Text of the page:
Last edited by Sonadow; 05-11-2013, 01:43 PM.

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          • #6
            Originally posted by 89c51 View Post
            People will continue to pirate content DRM or not.

            It will crack eventually.
            Can you think of a better way to stop people from pirating content?

            Even humble indie bundle games get pirated.

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            • #7
              Originally posted by Sonadow View Post
              Brutal truth indeed.

              If we are going to deal with DRM in our lives, the least they can do is to standardize its implementation.
              That way we can at least standardize a way to break DRM.

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              • #8
                Originally posted by Sonadow View Post
                Can you think of a better way to stop people from pirating content?

                Even humble indie bundle games get pirated.
                watermarks are a alternative to DRM. The ORBX.js codec - Mozilla and Otoy announced recently - will make use of it.

                Look ma, no plugins! Streaming web video with just JavaScript
                Last edited by Fenrin; 05-11-2013, 02:24 PM.

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                • #9
                  I think this is bad news.

                  EME does not bring standardized DRM to HTML5. It only standardizes JavaScript API to access CDM (Content Decryption Module), which is part of DRM-system. W3C is NOT standardizing CDM technology. So unless someone provides CDM for Linux that Hollywood trusts, you wont be able to watch Netflix with Linux (without using Wine). If they haven't trusted Linux earlier, why would they trust it now? For example, Voddler has no rights to show films on Linux platforms See this:

                  http://www.voddler.com/en/help/topic...9942297113506/

                  And since CDMs aren't standardized, they are more like plugins. What makes them different from plugins? Why not use Flash instead?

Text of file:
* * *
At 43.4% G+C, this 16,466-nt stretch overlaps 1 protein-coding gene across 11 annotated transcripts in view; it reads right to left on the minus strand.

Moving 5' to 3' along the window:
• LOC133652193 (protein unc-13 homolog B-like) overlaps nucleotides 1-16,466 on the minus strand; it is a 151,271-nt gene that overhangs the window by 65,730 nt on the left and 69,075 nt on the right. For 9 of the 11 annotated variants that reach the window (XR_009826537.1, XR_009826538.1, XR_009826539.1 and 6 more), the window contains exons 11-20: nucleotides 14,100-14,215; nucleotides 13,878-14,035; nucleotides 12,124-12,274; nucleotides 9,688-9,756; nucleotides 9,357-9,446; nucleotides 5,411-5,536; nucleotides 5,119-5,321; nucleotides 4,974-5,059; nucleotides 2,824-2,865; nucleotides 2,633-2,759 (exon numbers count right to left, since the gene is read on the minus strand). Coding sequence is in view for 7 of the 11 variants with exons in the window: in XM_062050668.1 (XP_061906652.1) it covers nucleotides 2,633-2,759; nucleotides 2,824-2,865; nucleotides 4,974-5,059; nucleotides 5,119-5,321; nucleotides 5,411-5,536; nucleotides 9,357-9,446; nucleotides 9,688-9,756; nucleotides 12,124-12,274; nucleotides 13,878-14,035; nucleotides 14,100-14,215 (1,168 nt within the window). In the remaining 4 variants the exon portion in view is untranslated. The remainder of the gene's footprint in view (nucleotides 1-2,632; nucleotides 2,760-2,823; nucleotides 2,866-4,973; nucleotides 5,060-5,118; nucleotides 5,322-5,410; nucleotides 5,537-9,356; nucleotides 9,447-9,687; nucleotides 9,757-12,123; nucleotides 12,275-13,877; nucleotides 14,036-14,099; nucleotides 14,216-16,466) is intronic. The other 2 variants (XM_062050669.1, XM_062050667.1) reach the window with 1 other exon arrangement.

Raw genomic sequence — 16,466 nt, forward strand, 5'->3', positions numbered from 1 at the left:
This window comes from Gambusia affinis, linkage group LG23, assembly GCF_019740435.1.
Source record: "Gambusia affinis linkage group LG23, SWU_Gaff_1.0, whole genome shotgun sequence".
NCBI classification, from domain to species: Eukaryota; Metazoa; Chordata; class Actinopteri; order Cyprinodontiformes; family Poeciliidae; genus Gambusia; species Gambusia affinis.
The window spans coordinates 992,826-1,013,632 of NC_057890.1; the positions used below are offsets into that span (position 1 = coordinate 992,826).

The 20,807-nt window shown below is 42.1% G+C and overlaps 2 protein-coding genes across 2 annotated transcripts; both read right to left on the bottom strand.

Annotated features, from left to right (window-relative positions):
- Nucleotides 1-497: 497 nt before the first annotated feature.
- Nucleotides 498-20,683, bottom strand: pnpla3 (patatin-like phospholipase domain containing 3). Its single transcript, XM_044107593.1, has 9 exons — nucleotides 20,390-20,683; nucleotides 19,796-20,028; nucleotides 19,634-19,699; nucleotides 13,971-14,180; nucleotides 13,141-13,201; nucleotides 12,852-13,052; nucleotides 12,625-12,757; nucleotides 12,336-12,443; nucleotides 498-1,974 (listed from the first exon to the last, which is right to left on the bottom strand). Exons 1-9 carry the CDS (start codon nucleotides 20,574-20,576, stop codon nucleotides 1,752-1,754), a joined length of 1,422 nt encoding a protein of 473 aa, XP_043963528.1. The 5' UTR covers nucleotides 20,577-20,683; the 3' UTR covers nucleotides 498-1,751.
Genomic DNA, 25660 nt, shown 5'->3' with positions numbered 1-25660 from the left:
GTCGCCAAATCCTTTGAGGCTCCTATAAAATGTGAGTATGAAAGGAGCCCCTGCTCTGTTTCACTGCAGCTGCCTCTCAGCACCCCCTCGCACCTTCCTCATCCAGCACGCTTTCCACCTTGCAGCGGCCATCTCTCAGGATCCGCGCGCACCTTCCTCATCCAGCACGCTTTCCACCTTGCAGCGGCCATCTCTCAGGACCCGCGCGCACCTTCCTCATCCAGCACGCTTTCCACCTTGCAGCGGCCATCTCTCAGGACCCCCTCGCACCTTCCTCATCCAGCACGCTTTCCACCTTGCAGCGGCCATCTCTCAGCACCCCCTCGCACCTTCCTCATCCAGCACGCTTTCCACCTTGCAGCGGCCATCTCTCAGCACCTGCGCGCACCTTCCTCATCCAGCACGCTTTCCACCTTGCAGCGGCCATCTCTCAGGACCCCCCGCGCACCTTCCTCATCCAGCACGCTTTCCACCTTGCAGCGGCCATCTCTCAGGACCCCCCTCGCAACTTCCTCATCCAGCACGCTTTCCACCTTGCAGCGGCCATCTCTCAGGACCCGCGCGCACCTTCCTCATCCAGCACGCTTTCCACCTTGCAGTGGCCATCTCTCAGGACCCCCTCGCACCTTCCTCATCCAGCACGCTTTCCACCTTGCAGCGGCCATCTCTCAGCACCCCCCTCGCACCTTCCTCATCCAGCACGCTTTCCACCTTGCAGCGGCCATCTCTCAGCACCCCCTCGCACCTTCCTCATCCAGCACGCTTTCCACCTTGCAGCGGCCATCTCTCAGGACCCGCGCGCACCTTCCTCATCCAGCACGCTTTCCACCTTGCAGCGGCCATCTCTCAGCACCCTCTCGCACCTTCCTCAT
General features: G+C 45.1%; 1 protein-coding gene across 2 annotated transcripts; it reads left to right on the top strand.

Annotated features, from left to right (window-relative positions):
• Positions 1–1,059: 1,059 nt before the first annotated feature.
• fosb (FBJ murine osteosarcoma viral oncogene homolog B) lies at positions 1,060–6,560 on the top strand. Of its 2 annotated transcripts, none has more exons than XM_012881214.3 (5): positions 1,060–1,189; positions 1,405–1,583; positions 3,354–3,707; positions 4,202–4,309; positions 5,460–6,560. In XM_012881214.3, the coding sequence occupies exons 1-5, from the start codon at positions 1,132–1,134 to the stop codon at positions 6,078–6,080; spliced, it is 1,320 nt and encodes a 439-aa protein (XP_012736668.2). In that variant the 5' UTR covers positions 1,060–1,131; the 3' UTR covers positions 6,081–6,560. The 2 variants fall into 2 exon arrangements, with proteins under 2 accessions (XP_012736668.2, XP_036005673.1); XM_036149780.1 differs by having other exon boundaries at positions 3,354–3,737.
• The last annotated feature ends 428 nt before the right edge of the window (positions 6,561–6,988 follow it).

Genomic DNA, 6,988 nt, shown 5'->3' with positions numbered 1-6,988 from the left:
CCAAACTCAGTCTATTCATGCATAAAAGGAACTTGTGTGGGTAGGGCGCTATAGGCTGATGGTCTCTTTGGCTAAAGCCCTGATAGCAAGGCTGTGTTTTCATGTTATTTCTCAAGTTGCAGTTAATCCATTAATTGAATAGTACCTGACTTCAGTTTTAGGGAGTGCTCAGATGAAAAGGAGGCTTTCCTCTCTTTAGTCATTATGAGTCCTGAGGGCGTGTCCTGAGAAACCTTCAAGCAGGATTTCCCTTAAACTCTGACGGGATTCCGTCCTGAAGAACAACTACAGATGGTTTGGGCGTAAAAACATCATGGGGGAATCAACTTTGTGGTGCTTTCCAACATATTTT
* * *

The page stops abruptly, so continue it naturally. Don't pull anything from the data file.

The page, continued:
I think they have the right to use DRM if they want but W3C shouldn't be standardizing APIs that encourage creating and using of proprietary, nonstandard plugins.

                  And please stop thinking that web needs content industry. It's the other way around (if you ask me). They would bring content to web with, or without DRM. If they wouldn't they'd lose money. Please read myth 3. from here for example:
                  http://freeculture.org/blog/2013/04/...all-web-users/

                  I hope this draft doesn't go further.

                  W3C blog post:
                  http://www.w3.org/QA/2013/05/perspec...pted_medi.html

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                  • #10
                    Originally posted by Sonadow View Post
                    Can you think of a better way to stop people from pirating content?

                    Even humble indie bundle games get pirated.
                    No. And i really understand people that want to "protect" their creations and get money from them. But content (be it games, movies, music, text etc) has no value on itself since it can be copied and shared easily. If you want to make money you have to add something to your content that will make it desirable for someone to pay for it. In some cases this is easy in others its not.